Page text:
We are guided by the Prevention of Domestic Violence Act of 1991 (the Act), N.J.S.A. 2C:25-17 to -35. The statute is designed "to assure the victims of domestic violence the maximum protection from abuse the law can provide." N.J.S.A. 2C:25-18. Under the Act, assault, N.J.S.A. 2C:12-1, criminal mischief, N.J.S.A. 2C:17-3, and harassment, N.J.S.A. 2C:33-4, are three of the predicate offenses that may support a finding of domestic violence and the issuance of a FRO. N.J.S.A. 2C:25-19(a)(2), (10) & (13).
Defendant argues that the judge erred in finding the predicate act of assault as it was inconsistent with the testimony of defendant's cousin. Defendant's cousin testified that defendant was with him the night before, was not intoxicated and did not wake him to leave the home in the early morning hours when plaintiff testified defendant came to her house and assaulted her. The judge noted that defendant's cousin "candidly [told her] not only that he is close to the defendant, they are like brothers . . . ."
Judge Mizdol found plaintiff's testimony regarding this incident to be credible. We will not disturb the trial court's findings unless they are demonstrated to lack support in the record with substantial, credible evidence. Rova Farms Resort, Inc. v. Investors Ins. Co. of Am., 65 N.J. 474, 483-84 (1974). We must give due regard to the trial judge's credibility determinations based upon the opportunity of the judge to see and hear the witnesses. Cesare v. Cesare, 154 N.J. 394, 411-12 (1998). See also Pascale v. Pascale, 113 N.J. 20, 33 (1988). Given the Family Part's special expertise, appellate courts must accord particular deference to fact-finding in family cases, and to the conclusions that logically flow from those findings.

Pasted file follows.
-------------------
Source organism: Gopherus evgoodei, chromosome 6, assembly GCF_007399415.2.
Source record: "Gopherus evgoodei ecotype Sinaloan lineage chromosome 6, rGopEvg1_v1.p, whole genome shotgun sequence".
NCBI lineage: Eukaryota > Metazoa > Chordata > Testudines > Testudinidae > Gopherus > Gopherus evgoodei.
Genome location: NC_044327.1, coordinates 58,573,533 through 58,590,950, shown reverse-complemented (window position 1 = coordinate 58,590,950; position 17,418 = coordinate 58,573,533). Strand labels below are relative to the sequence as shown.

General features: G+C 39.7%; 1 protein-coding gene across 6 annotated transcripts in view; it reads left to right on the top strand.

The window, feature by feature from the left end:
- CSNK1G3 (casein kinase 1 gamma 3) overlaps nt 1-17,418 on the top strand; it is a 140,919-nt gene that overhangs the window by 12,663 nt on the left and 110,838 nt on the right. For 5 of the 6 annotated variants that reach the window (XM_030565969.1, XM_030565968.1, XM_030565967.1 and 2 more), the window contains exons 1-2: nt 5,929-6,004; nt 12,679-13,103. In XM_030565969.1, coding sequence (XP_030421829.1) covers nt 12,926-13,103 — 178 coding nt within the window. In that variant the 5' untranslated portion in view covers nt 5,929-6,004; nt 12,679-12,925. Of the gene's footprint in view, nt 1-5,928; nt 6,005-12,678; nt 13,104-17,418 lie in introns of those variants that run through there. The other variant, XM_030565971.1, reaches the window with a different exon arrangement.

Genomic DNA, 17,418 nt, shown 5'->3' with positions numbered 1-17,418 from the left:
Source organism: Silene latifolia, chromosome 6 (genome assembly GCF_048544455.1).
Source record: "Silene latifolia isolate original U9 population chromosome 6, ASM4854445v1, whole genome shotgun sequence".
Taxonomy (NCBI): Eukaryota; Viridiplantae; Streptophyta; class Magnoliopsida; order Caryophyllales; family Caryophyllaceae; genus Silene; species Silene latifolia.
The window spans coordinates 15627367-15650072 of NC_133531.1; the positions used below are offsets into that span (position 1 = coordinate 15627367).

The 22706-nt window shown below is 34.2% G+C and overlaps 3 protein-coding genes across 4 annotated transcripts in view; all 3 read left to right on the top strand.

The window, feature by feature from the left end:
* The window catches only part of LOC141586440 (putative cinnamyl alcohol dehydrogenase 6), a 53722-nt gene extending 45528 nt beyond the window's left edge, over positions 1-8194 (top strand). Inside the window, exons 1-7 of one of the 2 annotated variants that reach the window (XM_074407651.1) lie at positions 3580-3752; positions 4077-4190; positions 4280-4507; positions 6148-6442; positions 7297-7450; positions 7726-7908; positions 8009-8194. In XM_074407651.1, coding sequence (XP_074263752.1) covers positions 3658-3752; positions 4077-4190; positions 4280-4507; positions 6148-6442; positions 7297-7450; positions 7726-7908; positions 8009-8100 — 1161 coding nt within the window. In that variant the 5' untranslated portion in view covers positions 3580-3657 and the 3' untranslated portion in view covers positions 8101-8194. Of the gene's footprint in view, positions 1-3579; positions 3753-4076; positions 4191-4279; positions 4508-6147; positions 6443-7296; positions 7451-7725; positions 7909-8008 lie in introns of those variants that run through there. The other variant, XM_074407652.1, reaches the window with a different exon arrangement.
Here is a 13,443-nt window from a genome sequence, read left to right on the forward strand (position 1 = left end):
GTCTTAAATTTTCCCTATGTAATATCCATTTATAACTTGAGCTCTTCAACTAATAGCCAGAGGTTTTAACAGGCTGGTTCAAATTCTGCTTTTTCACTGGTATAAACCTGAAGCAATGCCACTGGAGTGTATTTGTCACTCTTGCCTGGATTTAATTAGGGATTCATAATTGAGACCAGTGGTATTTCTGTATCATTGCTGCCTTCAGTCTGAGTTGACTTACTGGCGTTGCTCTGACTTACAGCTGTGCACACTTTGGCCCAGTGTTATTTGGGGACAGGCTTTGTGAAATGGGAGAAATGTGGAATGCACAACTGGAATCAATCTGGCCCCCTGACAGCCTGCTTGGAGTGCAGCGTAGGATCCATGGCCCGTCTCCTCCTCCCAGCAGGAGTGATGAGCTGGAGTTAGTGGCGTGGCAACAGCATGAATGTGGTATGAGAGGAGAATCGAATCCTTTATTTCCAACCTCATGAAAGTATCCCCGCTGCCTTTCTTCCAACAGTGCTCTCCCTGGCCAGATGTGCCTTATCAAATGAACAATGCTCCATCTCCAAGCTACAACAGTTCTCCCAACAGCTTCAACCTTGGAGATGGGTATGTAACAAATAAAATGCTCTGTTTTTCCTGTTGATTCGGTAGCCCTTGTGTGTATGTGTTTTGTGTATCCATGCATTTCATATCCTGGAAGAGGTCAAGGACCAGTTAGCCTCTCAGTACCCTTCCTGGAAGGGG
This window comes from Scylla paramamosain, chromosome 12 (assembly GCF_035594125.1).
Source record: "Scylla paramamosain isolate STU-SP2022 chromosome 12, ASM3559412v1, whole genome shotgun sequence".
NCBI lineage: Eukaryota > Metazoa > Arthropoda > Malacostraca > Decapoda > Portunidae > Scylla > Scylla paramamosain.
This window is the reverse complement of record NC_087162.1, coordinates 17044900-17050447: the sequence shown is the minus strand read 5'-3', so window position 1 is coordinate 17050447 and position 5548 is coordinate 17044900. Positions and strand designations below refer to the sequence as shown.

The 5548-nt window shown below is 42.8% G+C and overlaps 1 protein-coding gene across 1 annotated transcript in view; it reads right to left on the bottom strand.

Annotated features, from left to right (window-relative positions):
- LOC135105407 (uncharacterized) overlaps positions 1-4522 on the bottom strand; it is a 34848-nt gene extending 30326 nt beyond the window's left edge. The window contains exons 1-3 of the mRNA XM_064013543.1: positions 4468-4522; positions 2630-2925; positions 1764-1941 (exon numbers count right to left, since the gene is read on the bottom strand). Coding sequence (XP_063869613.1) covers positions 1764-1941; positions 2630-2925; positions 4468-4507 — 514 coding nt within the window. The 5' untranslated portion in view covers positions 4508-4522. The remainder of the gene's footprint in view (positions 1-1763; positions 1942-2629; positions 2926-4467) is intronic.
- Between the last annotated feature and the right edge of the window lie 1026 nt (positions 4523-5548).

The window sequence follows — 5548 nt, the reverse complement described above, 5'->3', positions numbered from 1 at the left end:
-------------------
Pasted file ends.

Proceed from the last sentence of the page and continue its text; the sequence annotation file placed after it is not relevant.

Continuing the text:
Cesare , supra, 154 N.J. at 412-13.
Plaintiff's testimony provided substantial, credible evidence of the assault. The prior history of domestic violence between the parties informs the decision as to whether an FRO is required. As our Supreme Court has stated:
[T]he Act does require that "acts claimed by a plaintiff to be domestic violence . . . be evaluated in light of the previous history of violence between the parties."
Peranio [ v. Peranio , ] 280 N.J.Super. [47, ] 54 [(App. Div. 1995)]; accord
Corrente [ v. Corrente , ] 281 N.J.Super. [243, ] 248 [(App. Div. 1995)]. Although a court is not obligated to find a past history of abuse before determining that an act of domestic violence has been committed in a particular situation, a court must at least consider that factor in the course of its analysis. Therefore, not only may one sufficiently egregious action constitute domestic violence under the Act, even with no history of abuse between the parties, but a court may also determine that an ambiguous incident qualifies as prohibited conduct, based on a finding of violence in the parties' past.
Defendant argues that the judge was uncertain as to whether the May incident occurred. To the contrary, as previously noted, the judge found it difficult to determine "whether it was [defendant] or others at his behest" who made the harassing May call, not whether the call was made. The judge implicitly found that the call had occurred and, based on the officer's testimony, the judge concluded that plaintiff was genuinely put in fear. Judge Mizdol did not consider the alleged sexual assault on plaintiff's daughter as an act of domestic violence, but rather as a reason for discord between the parties. We do not second-guess Judge Mizdol's determination, based on her experience, that defendant's admitted act of surreptitiously looking at messages on plaintiff's cellphone was indicative of a desire to exercise control over her, which is common in the domestic violence context.
Defendant also argues that the evidence of violence was insufficient to find that "a domestic violence restraining order [was] necessary to protect plaintiff from immediate danger or further acts of domestic violence" as required by Silver v. Silver, 387 N.J.Super. 112, 128 (App. Div. 2006). Judge Mizdol reasonably concluded that the act of assault coupled with the other behaviors exhibited by defendant required the protection of an FRO.